Used as we are to graphic design histories featuring hero’s like Paul Rand, Wim Crouwel and that German named guy who is into self mutilation, we tempt to forget that there are also other histories possible. Critics originating in the field of visual culture studies have pointed this out frequently. Still they fail to construct an alternative. Which makes sense if deconstruction is your specialty.
An early example of an alternative history that I find interesting was written by designer and educator Tywman made in 1969. It is a history of the development of print production and ephemera. It shows for example the interdependence between technical developments and the development of new genre’s and audience’s.
What I find the most visually stimulating part of the book is the second half showing hundreds of pictures of ephemera. Here the most common and the most technically challenging pieces of printed matter are shown. It has sections dedicated to: Ceremony, Rural Life, Transport, Wars and Exhibitions.
Ceremonial imagery shows for example official invitations for balls, concerts, and coronations and funerals. Rural life specialises in public notices for example regarding criminals and poachers. Also announcements for sales, and fairs are included. Transport shows timetables, posters, tickets and instructions for airplanes, railway, trams cars and ferries. The War section shows propaganda, recruiting bills, and a large section of guides for visiting battle fields, death lists and second world war information leaflets. Finally Exhibitions shows examples of tickets, posters, booklets for art, country and international exhibitions.*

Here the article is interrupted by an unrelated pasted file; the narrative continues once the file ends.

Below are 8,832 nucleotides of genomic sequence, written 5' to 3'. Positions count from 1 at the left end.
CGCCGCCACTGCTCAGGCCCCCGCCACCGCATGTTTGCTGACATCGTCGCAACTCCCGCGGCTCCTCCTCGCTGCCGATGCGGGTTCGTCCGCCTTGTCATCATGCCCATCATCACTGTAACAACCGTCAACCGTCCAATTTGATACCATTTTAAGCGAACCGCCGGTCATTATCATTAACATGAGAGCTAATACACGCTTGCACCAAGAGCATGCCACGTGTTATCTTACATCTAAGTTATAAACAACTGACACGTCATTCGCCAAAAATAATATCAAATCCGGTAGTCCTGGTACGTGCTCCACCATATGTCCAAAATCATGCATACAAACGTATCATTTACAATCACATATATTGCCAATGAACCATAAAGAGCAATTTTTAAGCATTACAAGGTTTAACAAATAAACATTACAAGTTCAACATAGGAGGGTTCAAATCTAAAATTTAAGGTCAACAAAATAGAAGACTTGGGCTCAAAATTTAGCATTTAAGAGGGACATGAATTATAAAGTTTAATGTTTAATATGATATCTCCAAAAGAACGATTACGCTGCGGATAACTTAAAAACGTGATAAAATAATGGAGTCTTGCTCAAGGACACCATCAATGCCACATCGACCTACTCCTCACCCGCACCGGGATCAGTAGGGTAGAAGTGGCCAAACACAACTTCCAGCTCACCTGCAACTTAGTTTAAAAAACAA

The variety of images is lust for the eye and it clearly shows how print (used to) accompany all activities in life. Sadly a book like this is missing for the Netherlands. It might be an interesting project though for the Rijksmuseum in Amsterdam possibly collaborating with Special Collections at the Library of the University of Amsterdam (UVA).
A reprint of this book appeared in 1998. These copies go for hundreds of dollars. This is an utter waste since an original can be acquired secondhand for a fraction of this amount. I bought mine for 15 euro.
*The only thing Twyman regretted, as he told me, was that he did not include Isotype in the book. At the time he came in touch with Marie Neurath who was on the verge of retiring. He secured her Isotype archives that now rest at the University of Reading.